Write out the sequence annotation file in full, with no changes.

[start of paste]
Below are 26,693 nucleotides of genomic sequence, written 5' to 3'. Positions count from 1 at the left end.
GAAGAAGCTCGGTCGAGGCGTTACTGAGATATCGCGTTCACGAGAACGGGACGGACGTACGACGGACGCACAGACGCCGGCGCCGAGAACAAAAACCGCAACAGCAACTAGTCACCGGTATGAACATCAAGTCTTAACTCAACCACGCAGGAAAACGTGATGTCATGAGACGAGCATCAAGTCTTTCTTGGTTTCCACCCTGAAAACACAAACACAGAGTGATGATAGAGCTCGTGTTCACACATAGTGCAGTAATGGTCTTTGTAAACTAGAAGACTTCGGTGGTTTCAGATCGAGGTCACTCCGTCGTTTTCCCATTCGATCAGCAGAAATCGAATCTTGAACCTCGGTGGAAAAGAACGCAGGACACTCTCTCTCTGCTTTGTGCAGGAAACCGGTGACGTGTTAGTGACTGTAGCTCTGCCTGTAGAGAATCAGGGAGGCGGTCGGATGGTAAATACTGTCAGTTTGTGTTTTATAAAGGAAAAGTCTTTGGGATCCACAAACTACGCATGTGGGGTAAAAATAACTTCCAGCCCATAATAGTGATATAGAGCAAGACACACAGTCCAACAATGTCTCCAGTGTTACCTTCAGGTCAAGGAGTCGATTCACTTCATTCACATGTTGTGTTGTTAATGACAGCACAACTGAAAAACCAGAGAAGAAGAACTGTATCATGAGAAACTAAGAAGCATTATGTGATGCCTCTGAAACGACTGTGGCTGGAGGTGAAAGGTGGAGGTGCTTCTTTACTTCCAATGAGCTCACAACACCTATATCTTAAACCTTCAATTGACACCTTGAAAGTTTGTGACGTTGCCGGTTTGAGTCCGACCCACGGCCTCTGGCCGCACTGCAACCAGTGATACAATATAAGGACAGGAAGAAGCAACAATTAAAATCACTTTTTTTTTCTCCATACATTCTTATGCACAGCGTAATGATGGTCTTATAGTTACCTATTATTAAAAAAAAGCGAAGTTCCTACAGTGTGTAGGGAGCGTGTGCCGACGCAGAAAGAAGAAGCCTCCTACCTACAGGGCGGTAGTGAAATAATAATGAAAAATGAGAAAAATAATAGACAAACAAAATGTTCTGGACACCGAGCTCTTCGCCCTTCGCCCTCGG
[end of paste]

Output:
Below are 26,693 nucleotides of genomic sequence, written 5' to 3'. Positions count from 1 at the left end.
GAAGAAGCTCGGTCGAGGCGTTACTGAGATATCGCGTTCACGAGAACGGGACGGACGTACGACGGACGCACAGACGCCGGCGCCGAGAACAAAAACCGCAACAGCAACTAGTCACCGGTATGAACATCAAGTCTTAACTCAACCACGCAGGAAAACGTGATGTCATGAGACGAGCATCAAGTCTTTCTTGGTTTCCACCCTGAAAACACAAACACAGAGTGATGATAGAGCTCGTGTTCACACATAGTGCAGTAATGGTCTTTGTAAACTAGAAGACTTCGGTGGTTTCAGATCGAGGTCACTCCGTCGTTTTCCCATTCGATCAGCAGAAATCGAATCTTGAACCTCGGTGGAAAAGAACGCAGGACACTCTCTCTCTGCTTTGTGCAGGAAACCGGTGACGTGTTAGTGACTGTAGCTCTGCCTGTAGAGAATCAGGGAGGCGGTCGGATGGTAAATACTGTCAGTTTGTGTTTTATAAAGGAAAAGTCTTTGGGATCCACAAACTACGCATGTGGGGTAAAAATAACTTCCAGCCCATAATAGTGATATAGAGCAAGACACACAGTCCAACAATGTCTCCAGTGTTACCTTCAGGTCAAGGAGTCGATTCACTTCATTCACATGTTGTGTTGTTAATGACAGCACAACTGAAAAACCAGAGAAGAAGAACTGTATCATGAGAAACTAAGAAGCATTATGTGATGCCTCTGAAACGACTGTGGCTGGAGGTGAAAGGTGGAGGTGCTTCTTTACTTCCAATGAGCTCACAACACCTATATCTTAAACCTTCAATTGACACCTTGAAAGTTTGTGACGTTGCCGGTTTGAGTCCGACCCACGGCCTCTGGCCGCACTGCAACCAGTGATACAATATAAGGACAGGAAGAAGCAACAATTAAAATCACTTTTTTTTTCTCCATACATTCTTATGCACAGCGTAATGATGGTCTTATAGTTACCTATTATTAAAAAAAAGCGAAGTTCCTACAGTGTGTAGGGAGCGTGTGCCGACGCAGAAAGAAGAAGCCTCCTACCTACAGGGCGGTAGTGAAATAATAATGAAAAATGAGAAAAATAATAGACAAACAAAATGTTCTGGACACCGAGCTCTTCGCCCTTCGCCCTCGG